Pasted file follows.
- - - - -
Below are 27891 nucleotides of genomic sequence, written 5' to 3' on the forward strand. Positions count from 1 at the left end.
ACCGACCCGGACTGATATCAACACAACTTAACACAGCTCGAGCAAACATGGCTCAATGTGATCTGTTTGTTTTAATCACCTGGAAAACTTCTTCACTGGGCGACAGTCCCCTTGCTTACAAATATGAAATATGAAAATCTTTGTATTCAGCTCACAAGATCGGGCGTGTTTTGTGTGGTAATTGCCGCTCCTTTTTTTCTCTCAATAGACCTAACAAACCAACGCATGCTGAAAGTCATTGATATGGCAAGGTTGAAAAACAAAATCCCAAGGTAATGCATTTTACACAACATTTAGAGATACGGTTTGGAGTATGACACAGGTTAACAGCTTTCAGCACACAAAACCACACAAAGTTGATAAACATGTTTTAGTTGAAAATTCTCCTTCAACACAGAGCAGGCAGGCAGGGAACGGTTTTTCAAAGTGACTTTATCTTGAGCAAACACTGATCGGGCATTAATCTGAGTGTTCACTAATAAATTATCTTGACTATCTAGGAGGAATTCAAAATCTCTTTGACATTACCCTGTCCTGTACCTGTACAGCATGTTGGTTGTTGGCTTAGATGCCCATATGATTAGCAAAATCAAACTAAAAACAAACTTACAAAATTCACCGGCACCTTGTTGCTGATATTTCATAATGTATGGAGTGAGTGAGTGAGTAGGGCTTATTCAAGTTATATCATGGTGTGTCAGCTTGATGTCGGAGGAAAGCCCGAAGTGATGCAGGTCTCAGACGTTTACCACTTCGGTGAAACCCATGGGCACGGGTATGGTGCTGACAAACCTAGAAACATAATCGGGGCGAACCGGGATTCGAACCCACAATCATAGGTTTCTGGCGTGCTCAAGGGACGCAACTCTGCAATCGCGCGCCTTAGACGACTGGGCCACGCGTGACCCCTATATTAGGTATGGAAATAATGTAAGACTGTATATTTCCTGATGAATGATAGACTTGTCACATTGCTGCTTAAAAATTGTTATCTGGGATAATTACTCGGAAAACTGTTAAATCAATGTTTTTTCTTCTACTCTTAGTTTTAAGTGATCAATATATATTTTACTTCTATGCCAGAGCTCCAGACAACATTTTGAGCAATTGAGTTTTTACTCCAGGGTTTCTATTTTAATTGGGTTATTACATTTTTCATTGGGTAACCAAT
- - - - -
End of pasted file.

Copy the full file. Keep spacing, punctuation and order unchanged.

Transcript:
Below are 27891 nucleotides of genomic sequence, written 5' to 3' on the forward strand. Positions count from 1 at the left end.
ACCGACCCGGACTGATATCAACACAACTTAACACAGCTCGAGCAAACATGGCTCAATGTGATCTGTTTGTTTTAATCACCTGGAAAACTTCTTCACTGGGCGACAGTCCCCTTGCTTACAAATATGAAATATGAAAATCTTTGTATTCAGCTCACAAGATCGGGCGTGTTTTGTGTGGTAATTGCCGCTCCTTTTTTTCTCTCAATAGACCTAACAAACCAACGCATGCTGAAAGTCATTGATATGGCAAGGTTGAAAAACAAAATCCCAAGGTAATGCATTTTACACAACATTTAGAGATACGGTTTGGAGTATGACACAGGTTAACAGCTTTCAGCACACAAAACCACACAAAGTTGATAAACATGTTTTAGTTGAAAATTCTCCTTCAACACAGAGCAGGCAGGCAGGGAACGGTTTTTCAAAGTGACTTTATCTTGAGCAAACACTGATCGGGCATTAATCTGAGTGTTCACTAATAAATTATCTTGACTATCTAGGAGGAATTCAAAATCTCTTTGACATTACCCTGTCCTGTACCTGTACAGCATGTTGGTTGTTGGCTTAGATGCCCATATGATTAGCAAAATCAAACTAAAAACAAACTTACAAAATTCACCGGCACCTTGTTGCTGATATTTCATAATGTATGGAGTGAGTGAGTGAGTAGGGCTTATTCAAGTTATATCATGGTGTGTCAGCTTGATGTCGGAGGAAAGCCCGAAGTGATGCAGGTCTCAGACGTTTACCACTTCGGTGAAACCCATGGGCACGGGTATGGTGCTGACAAACCTAGAAACATAATCGGGGCGAACCGGGATTCGAACCCACAATCATAGGTTTCTGGCGTGCTCAAGGGACGCAACTCTGCAATCGCGCGCCTTAGACGACTGGGCCACGCGTGACCCCTATATTAGGTATGGAAATAATGTAAGACTGTATATTTCCTGATGAATGATAGACTTGTCACATTGCTGCTTAAAAATTGTTATCTGGGATAATTACTCGGAAAACTGTTAAATCAATGTTTTTTCTTCTACTCTTAGTTTTAAGTGATCAATATATATTTTACTTCTATGCCAGAGCTCCAGACAACATTTTGAGCAATTGAGTTTTTACTCCAGGGTTTCTATTTTAATTGGGTTATTACATTTTTCATTGGGTAACCAAT